“I strongly believe that Freedom of Speech has not gone too far, as it is a democratic right that we Americans have as well as citizens of other democratic free nations. Still, as far as the recent plans of a Christian Congregation to publicly burn the Qur’an shows that some Americans need the virtues of tolerance and charity, not a limit on Freedom of Speech.  Freedom of Speech is a constitutional privilege. This privilege is given to us so that no citizen will be suppressed for having a different opinion. John Stuart Mills summed this up by his Harm principle:  “If all mankind minus one were of one opinion, and only one person were of the contrary opinion, mankind would be no more justified in silencing that one person than he, if he had the power, would be justified in silencing mankind.” [http://plato.stanford.edu/entries/freedom-speech/]

“In many ways this is very true. Consider that Martin Luther King Jr. and many of his fellow protesters were attacked by state troopers for peacefully protesting against segregation so that Black Americans could have the same opportunity as White Americans. Because of freedom of Speech, King was granted the right to petition one’s government for the redress of grievances felt by the Black Community. Also, consider how Mikhail Gorbachev’s establishment of “glasnost” (open discussion) in Communist USSR lead to the liquidation of Soviet Control and opened the door to the development of democracy and independent sovereignty of former Soviet Republics. Freedom of Speech, therefore, has brought social change to groups who would be suppressed otherwise by those in control.

“So, as far as the Qur’an burning goes, Rev. Terry Jones does have the legal right to burn the Qur’an. Does this mean that burning the Qur’an is the right thing to do? No, it is not. It is a public display of hatred towards Muslims and their religion. So how can a free society address the issue of religious intolerance in our society? Speak out against it. And many did speak out against it. While political figures Hilary Clinton and General Petraeus spoke out about the probable consequences of Jones actions, others, such as Angelina Jolie and Pope Benedict XVI, spoke out against Jones for “respect for religious freedom and the logic of reconciliation and peace to prevail over hatred and violence.” The fact that Americans can speak out against Jones actions, which may have contributed to the cancellation of the Qur’an burning, means that Freedom of Speech is fine for our society.

“I believe that society deserves freedom of speech; however, we need to take responsibility and consideration for expressing the right thing.   Read more: http://www.vancouversun.com/news/Pope+slams+hatred+over+discarded+plan+burn/3532923/story.html#ixzz100mq5Qyx”

Many thanks to all members of the Trinity community who shared thoughtful comments.  If you would still like to join the discussion, just click on the “comments” link below and add your thoughts!

Follow me on Twitter @Trinityprez

Visit the discussion “On Success” at the WashingtonPost…

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2 Responses to Voices of Trinity: Constitution Day IV

  1. irs levy says:

    years ago i did a tour of duty the marine corps…to defend the constitution…that was a long time ago…freedom of speech, thank god we have it….then we get into hurtful speech, silly speech, and speech for the sake of hearing one’s own voice…i fought for the right to the freedom and yet it drives me “nearly insane”…but what a great country this is…one is free to be anything that you to be…including a small town preacher who wants to burn someone holy book.

  2. April Lees; Green Class says:

    I strongly believe that Freedom of Speech has not gone too far, as it is a democratic right that we Americans have as well as citizens of other democratic free nations. Still, as far as the recent plans of a Christian Congregation to publically burn the Qur’an shows that some Americans need the virtues of tolerance and charity, not a limit on Freedom of Speech.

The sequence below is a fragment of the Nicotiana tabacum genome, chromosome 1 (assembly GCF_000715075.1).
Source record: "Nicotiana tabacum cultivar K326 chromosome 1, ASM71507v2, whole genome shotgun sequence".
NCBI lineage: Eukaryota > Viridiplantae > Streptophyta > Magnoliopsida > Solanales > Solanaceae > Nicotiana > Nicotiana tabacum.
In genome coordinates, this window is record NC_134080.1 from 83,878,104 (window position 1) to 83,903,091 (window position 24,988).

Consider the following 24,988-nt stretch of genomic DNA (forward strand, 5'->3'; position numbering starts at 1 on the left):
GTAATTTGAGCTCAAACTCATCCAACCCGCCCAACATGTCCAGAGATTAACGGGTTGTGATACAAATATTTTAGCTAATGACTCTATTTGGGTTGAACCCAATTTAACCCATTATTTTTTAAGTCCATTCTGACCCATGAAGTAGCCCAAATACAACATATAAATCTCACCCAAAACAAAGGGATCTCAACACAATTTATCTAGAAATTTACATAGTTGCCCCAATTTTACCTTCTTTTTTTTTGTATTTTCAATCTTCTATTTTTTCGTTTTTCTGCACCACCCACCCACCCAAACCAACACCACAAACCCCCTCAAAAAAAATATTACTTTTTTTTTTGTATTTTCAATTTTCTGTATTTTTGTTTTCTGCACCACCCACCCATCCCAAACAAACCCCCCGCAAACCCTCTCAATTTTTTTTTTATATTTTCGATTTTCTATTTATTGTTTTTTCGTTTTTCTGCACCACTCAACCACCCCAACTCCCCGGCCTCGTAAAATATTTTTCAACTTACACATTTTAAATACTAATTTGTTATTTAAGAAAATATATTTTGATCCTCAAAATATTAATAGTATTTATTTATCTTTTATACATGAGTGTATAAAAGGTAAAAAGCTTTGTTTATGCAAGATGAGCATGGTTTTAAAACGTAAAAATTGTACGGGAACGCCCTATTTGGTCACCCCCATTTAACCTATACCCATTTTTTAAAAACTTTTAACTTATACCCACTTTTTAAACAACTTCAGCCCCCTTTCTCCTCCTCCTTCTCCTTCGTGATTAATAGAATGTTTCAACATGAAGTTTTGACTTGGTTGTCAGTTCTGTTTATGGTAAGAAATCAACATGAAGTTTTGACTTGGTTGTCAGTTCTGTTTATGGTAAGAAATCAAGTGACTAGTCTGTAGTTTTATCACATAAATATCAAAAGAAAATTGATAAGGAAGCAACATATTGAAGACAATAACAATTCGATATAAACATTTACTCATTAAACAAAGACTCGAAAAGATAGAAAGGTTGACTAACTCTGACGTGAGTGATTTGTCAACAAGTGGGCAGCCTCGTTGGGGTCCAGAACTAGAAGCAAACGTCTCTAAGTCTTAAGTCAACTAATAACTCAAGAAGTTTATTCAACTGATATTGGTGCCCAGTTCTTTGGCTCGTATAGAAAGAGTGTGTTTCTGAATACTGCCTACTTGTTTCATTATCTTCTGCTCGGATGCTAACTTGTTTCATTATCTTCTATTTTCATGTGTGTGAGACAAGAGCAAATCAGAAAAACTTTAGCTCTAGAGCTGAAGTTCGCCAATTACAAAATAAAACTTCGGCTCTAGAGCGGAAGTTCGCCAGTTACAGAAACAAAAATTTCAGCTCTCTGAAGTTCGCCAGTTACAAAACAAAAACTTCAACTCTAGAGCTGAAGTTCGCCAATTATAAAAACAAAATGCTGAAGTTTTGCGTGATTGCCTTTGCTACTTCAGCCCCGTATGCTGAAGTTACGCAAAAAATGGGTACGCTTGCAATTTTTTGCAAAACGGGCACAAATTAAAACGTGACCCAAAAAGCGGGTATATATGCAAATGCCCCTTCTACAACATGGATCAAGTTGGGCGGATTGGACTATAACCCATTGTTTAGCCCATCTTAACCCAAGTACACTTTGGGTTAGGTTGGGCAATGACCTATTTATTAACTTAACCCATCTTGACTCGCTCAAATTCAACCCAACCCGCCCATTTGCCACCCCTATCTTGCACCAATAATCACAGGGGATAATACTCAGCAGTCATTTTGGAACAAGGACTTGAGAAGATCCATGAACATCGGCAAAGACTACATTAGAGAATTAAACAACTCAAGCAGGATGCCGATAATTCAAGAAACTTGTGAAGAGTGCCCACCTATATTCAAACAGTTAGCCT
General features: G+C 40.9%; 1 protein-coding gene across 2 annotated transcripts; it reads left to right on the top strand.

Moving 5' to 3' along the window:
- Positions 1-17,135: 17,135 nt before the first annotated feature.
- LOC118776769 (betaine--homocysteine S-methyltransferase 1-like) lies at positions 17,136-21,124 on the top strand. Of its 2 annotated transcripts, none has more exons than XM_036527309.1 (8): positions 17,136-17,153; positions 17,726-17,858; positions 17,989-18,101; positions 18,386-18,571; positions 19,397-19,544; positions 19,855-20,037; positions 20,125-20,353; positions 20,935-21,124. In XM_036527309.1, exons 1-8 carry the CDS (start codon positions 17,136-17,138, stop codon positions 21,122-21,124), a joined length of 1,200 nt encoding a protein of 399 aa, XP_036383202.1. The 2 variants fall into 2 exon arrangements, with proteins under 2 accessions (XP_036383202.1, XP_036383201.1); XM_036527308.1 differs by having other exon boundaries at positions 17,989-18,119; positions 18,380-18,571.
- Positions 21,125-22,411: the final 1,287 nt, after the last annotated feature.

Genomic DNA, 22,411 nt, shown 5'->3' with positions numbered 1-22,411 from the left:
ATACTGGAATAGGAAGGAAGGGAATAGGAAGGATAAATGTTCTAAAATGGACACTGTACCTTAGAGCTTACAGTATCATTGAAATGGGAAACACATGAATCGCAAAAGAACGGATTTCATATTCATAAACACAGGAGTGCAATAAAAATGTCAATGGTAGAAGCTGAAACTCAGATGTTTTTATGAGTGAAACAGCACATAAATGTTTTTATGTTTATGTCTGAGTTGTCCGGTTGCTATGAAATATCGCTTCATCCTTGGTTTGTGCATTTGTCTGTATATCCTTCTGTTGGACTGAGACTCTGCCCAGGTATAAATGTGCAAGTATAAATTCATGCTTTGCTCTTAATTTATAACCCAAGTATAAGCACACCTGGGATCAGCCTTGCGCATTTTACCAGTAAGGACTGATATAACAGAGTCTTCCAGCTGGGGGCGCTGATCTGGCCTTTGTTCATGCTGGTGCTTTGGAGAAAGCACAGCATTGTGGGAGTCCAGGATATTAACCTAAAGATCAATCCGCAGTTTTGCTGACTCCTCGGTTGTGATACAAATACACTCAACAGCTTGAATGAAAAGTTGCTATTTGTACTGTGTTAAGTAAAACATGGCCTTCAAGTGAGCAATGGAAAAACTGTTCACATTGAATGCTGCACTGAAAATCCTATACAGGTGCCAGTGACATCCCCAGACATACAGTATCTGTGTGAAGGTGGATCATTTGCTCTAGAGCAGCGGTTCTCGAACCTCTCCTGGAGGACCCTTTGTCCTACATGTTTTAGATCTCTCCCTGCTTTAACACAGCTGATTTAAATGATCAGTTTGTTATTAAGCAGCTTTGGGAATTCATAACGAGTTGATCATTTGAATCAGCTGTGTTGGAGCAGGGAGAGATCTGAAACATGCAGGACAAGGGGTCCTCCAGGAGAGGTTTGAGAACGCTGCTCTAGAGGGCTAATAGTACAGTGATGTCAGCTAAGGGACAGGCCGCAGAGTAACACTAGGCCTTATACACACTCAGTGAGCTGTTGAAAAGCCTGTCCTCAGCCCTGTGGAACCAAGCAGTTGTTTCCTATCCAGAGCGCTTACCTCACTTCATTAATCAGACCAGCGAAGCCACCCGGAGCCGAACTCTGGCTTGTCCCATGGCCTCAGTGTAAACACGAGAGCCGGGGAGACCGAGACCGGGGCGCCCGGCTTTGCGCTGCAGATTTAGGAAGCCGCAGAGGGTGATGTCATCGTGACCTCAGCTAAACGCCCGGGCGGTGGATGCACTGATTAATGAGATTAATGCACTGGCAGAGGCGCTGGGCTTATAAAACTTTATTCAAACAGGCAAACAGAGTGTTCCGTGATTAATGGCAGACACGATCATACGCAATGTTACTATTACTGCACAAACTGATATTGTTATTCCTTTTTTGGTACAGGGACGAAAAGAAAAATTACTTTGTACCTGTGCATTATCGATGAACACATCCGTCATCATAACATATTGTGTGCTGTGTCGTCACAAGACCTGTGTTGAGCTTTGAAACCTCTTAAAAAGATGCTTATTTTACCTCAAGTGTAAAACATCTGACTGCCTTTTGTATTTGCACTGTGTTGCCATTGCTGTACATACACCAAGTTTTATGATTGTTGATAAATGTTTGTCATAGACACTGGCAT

Freedom of Speech is a constitutional privilege. This privilege is given to us so that no citizen will be suppressed for having a different opinion. John Stuart Mills summed this up by his Harm principle:

    “If all mankind minus one were of one opinion, and only one person were of the contrary opinion, mankind would be no more justified in silencing that one person than he, if he had the power, would be justified in silencing mankind.” [http://plato.stanford.edu/entries/freedom-speech/]

    In many ways this is very true. Consider that Martin Luther King Jr. and many of his fellow protesters were attacked by state troopers for peacefully protesting against segregation so that Black Americans could have the same opportunity as White Americans. Because of freedom of Speech, King was granted the right to petition one’s government for the redress of grievances felt by the Black Community. Also, consider how Mikhail Gorbachev’s establishment of “glasnost” (open discussion) in Communist USSR lead to the liquidation of Soviet Control and opened the door to the development of democracy and independent sovereignty of former Soviet Republics. Freedom of Speech, therefore, has brought social change to groups who would be suppressed otherwise by those in control.

    So, as far as the Qur’an burning goes, Rev. Terry Jones does have the legal right to burn the Qur’an. Does this mean that burning the Qur’an is the right thing to do? No, it is not. It is a public display of hatred towards Muslims and their religion. So how can a free society address the issue of religious intolerance in our society? Speak out against it. And many did speak out against it. While political figures Hilary Clinton and General Petraeus spoke out about the probable consequences of Jones actions, others, such as Angelina Jolie and Pope Benedict XVI, spoke out against Jones for “respect for religious freedom and the logic of reconciliation and peace to prevail over hatred and violence.” The fact that Americans can speak out against Jones actions, which may have contributed to the cancellation of the Qur’an burning, means that Freedom of Speech is fine for our society.

    I believe that society deserves freedom of speech; however, we need to take responsibility and consideration for expressing the right thing.

    Read more: http://www.vancouversun.com/news/Pope+slams+hatred+over+discarded+plan+burn/3532923/story.html#ixzz100mq5Qyx

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Patricia A. McGuire, President, Trinity, 125 Michigan Ave. NE, Washington, DC 20017
Phone: 202.884.9050   Email: president@trinitydc.edu